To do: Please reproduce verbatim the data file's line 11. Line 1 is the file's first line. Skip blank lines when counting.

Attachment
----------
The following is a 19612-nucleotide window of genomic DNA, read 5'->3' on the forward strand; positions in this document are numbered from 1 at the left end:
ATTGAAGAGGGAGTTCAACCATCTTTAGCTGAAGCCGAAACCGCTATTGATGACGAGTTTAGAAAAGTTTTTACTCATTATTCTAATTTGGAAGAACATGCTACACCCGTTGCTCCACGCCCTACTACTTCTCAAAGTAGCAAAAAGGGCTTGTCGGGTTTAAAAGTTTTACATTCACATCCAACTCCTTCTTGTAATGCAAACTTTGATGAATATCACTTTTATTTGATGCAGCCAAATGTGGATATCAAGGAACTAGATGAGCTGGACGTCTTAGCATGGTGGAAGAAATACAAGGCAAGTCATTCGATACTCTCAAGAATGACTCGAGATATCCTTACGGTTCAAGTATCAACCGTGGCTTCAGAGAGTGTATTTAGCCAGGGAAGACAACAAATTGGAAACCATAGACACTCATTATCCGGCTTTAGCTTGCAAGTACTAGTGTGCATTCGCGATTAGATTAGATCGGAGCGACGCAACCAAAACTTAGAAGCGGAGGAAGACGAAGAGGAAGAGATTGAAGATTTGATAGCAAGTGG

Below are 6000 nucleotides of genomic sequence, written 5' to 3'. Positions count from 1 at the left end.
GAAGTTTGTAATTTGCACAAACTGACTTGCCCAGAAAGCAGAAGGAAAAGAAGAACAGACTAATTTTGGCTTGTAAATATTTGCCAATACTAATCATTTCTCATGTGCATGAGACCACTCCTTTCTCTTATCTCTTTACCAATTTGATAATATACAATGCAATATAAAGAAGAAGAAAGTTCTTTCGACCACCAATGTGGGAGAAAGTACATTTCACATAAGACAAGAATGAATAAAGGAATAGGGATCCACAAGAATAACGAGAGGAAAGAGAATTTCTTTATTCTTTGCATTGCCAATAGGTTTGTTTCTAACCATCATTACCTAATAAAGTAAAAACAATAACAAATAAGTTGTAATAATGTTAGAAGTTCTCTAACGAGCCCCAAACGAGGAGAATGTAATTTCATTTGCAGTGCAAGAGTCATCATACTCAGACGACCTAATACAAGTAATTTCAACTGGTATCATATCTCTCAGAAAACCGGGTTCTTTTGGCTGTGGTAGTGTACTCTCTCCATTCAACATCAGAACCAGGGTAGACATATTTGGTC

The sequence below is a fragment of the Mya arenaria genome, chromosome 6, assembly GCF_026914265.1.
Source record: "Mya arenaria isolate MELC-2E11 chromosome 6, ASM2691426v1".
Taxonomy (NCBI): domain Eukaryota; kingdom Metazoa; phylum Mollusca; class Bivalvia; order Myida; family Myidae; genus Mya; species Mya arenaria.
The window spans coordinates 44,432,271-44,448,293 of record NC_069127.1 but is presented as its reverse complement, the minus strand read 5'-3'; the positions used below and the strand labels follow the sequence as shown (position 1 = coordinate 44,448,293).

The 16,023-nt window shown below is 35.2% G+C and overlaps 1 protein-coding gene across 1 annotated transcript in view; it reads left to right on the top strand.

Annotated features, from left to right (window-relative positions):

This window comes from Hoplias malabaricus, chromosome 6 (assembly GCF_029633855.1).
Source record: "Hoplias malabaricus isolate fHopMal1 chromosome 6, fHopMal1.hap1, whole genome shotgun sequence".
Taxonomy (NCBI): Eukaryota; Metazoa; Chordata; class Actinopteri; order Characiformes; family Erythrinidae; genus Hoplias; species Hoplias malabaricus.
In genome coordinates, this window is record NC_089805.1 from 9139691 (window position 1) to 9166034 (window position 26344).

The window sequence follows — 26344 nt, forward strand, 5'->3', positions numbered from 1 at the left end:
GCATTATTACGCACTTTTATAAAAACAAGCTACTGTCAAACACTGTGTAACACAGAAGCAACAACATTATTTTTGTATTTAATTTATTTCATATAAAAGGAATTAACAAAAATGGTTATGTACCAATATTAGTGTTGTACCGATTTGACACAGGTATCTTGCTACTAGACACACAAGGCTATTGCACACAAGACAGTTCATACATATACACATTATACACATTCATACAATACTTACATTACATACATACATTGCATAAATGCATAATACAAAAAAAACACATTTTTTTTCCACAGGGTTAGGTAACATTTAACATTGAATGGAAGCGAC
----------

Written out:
This window comes from Hoplias malabaricus, chromosome 6 (assembly GCF_029633855.1).